1600 Feazel Street
Harrisburg , Illinois 62946
National Register of Historic Places.
The Poor House, built in 1877 with an addition in 1904 was the effort of the culture of that era to take care of the poor. As early as 1819, the Illinois General Assembly enacted a Pauper Bill requiring County Commissioners to appoint overseers of the poor for each township. Usually, a paupers family received aid for the care of those of the house who could not care for themselves. By 1839 the Almshouse method of public welfare was introduced in which a building would be built on county land and pauper labor would farm it. One person could then oversee the operation. This farm originally containing 175 acres was built under the Almshouse Law using log buildings for many years until the brick building was constructed. The idealistic notion, that people would gladly work for their subsistence, soon met reality. The Poor Farm became an orphanage, a jail, an insane asylum, and a place for refugees, i.e. a social dumping ground for the outcast and deplored.
There have been at least two occasions in it’s history when the county considered demolition because of the poor condition of the building. The Poor Farm and this house is an artifact of the first attempts of our country to deal with the poor and represents a method of dealing with social problems during a time when there was very little public investment in social welfare.. What started as an effort to help the county poor became another good idea that didn’t work. The farm ceased operation sometime after 1950. It now serves as the Saline County Museum and contains such things as Robert Ingersolls desk, a letter from William Jenning Bryan, an 1853 newspaper telling of the Trail of Tears and much more. Worth a day, just looking. Tours at 2:00 PM each day except Monday $3. for adults. Personal Tours are $5 any other time.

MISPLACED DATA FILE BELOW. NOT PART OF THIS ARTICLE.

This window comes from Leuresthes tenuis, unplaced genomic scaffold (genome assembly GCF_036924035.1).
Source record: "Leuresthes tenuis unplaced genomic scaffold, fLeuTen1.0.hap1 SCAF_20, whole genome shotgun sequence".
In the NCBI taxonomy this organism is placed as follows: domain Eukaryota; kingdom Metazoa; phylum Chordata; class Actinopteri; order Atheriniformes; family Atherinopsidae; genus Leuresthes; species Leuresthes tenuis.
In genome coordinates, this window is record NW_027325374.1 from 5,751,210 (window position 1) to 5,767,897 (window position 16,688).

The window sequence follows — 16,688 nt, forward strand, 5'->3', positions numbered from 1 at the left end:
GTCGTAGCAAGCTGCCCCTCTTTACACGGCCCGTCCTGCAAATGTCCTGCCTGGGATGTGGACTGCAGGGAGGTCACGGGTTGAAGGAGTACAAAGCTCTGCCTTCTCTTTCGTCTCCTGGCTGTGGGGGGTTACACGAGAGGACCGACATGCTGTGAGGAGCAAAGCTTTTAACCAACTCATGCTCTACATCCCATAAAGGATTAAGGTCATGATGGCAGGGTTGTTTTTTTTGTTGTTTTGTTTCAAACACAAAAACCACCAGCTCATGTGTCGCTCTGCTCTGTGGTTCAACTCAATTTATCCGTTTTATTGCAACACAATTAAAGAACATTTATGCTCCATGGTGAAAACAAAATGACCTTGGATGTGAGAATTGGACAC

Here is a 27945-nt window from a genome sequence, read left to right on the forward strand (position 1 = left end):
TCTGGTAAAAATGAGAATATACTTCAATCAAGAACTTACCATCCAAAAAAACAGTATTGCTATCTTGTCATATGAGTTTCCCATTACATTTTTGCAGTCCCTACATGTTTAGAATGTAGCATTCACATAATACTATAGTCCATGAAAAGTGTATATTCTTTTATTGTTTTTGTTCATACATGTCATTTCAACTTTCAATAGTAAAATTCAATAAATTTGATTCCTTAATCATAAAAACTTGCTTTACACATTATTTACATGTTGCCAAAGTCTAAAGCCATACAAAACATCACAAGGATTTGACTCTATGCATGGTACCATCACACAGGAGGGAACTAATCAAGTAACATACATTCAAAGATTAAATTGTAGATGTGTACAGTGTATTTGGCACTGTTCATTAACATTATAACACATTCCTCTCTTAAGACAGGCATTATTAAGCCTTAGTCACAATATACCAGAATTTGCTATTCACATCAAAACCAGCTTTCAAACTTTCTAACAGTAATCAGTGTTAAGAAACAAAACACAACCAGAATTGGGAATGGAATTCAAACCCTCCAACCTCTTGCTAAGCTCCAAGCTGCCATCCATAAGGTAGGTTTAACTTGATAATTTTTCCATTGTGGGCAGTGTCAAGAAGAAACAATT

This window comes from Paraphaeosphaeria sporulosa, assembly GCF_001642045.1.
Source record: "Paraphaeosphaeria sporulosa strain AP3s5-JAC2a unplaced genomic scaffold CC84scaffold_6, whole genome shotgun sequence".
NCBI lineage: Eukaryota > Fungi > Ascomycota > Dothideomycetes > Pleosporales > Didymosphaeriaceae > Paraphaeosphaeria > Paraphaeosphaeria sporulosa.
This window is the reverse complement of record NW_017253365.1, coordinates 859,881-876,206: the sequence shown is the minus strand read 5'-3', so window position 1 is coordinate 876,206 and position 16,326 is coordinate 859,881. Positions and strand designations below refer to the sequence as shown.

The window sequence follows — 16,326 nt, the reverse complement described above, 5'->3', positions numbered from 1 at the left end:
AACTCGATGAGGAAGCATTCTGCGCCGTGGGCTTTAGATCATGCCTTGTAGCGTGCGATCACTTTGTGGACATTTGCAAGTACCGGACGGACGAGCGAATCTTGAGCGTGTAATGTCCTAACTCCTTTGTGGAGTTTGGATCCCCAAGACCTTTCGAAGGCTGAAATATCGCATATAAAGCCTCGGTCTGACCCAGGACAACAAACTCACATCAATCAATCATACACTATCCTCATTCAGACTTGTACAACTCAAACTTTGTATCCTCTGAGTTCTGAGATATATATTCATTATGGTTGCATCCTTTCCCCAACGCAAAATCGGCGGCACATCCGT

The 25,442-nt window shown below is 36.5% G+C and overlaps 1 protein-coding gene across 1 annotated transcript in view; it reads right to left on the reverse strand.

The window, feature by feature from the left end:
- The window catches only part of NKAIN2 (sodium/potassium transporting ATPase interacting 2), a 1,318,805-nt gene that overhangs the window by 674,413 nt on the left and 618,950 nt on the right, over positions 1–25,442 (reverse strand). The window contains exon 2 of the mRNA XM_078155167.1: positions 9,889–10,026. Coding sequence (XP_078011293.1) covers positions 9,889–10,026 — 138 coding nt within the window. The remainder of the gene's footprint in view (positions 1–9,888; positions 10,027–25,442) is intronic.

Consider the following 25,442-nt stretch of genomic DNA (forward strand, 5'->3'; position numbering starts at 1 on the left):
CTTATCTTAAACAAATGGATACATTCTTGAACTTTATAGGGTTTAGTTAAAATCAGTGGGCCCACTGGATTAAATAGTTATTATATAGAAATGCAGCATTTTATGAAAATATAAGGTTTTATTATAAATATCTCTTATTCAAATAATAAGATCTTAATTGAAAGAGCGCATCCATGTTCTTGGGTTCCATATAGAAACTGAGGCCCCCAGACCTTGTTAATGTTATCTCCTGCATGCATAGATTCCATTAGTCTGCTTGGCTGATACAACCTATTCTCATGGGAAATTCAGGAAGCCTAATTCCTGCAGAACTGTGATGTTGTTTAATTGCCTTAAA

This Cemetery, called the Pauper Cemetery has burials going as far back as 1849 contains stone markers with records of 263 burials at least 60 of which were children. These records indicate that not only people from the Poor Farm were buried here but was the county burial site for unknown vagrants, murder victims, people killed in the nearby coal mine, abandoned and deceased children. “Colored” and Caucasian were buried side by side from the very beginning, death being the only criteria for a place. The custom of the time was for those not having a funeral were buried the same day which brought about the following justifications in the burial notes: “run over by train at Wasson” “gun shot wound” “unknown baby girl found in sewer” “gunshot wound administered by chief of police” “Shot by Charlie Birger at Ledford” “Daddy” “Lithuania-wife still in Europe” “found dead in ditch” “carnival worker” “murdered” “left leg of Charlie Yates-O’Gara #3 coal mine accident.”
The village represents a pioneer settlement of the era 1800 to 1840. It contains a Blockhouse, a saddle bag cabin, a barn with a threashing floor (one of the few remaining in the United States ), a post office, a school, a Quaker Church , a jail, and a regular cabin. The Ford-Wilson (pirates ) cabin from Elizabethtown will be redone and open later this year. Using authentic cabins, of the era, the village was re-created by John Allen the noted author of the book “Legends and Lore of Southern Illinois.”
Saline County was organized in 1847 with Abraham Lincoln as the attorney, the 99th of 102 Illinois Counties